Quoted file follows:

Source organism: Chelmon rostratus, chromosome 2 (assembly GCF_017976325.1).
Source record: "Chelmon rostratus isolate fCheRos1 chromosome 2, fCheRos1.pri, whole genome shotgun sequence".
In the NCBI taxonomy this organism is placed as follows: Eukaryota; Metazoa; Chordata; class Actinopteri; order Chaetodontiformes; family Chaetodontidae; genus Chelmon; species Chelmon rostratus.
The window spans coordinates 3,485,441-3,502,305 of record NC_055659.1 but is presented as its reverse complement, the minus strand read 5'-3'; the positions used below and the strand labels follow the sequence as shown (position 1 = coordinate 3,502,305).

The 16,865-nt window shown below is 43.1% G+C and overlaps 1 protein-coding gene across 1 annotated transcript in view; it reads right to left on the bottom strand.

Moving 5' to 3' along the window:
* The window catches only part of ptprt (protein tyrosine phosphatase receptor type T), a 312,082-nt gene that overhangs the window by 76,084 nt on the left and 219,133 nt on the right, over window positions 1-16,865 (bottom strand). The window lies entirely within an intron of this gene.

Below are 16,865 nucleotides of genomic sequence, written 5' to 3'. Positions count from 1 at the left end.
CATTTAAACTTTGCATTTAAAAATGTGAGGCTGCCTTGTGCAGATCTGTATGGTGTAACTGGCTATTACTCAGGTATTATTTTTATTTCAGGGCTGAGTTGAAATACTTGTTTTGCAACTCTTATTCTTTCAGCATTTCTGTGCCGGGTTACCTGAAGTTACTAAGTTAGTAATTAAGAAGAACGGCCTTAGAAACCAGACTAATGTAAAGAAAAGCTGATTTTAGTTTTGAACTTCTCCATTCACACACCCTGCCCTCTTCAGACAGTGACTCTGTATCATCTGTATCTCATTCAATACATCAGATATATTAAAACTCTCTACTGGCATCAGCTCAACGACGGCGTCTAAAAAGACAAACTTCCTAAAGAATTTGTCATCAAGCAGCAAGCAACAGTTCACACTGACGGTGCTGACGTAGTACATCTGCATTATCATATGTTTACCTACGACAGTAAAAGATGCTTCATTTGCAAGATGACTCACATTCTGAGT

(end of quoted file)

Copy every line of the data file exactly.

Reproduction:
Source organism: Chelmon rostratus, chromosome 2 (assembly GCF_017976325.1).
Source record: "Chelmon rostratus isolate fCheRos1 chromosome 2, fCheRos1.pri, whole genome shotgun sequence".
In the NCBI taxonomy this organism is placed as follows: Eukaryota; Metazoa; Chordata; class Actinopteri; order Chaetodontiformes; family Chaetodontidae; genus Chelmon; species Chelmon rostratus.
The window spans coordinates 3,485,441-3,502,305 of record NC_055659.1 but is presented as its reverse complement, the minus strand read 5'-3'; the positions used below and the strand labels follow the sequence as shown (position 1 = coordinate 3,502,305).

The 16,865-nt window shown below is 43.1% G+C and overlaps 1 protein-coding gene across 1 annotated transcript in view; it reads right to left on the bottom strand.

Moving 5' to 3' along the window:
* The window catches only part of ptprt (protein tyrosine phosphatase receptor type T), a 312,082-nt gene that overhangs the window by 76,084 nt on the left and 219,133 nt on the right, over window positions 1-16,865 (bottom strand). The window lies entirely within an intron of this gene.

Below are 16,865 nucleotides of genomic sequence, written 5' to 3'. Positions count from 1 at the left end.
CATTTAAACTTTGCATTTAAAAATGTGAGGCTGCCTTGTGCAGATCTGTATGGTGTAACTGGCTATTACTCAGGTATTATTTTTATTTCAGGGCTGAGTTGAAATACTTGTTTTGCAACTCTTATTCTTTCAGCATTTCTGTGCCGGGTTACCTGAAGTTACTAAGTTAGTAATTAAGAAGAACGGCCTTAGAAACCAGACTAATGTAAAGAAAAGCTGATTTTAGTTTTGAACTTCTCCATTCACACACCCTGCCCTCTTCAGACAGTGACTCTGTATCATCTGTATCTCATTCAATACATCAGATATATTAAAACTCTCTACTGGCATCAGCTCAACGACGGCGTCTAAAAAGACAAACTTCCTAAAGAATTTGTCATCAAGCAGCAAGCAACAGTTCACACTGACGGTGCTGACGTAGTACATCTGCATTATCATATGTTTACCTACGACAGTAAAAGATGCTTCATTTGCAAGATGACTCACATTCTGAGT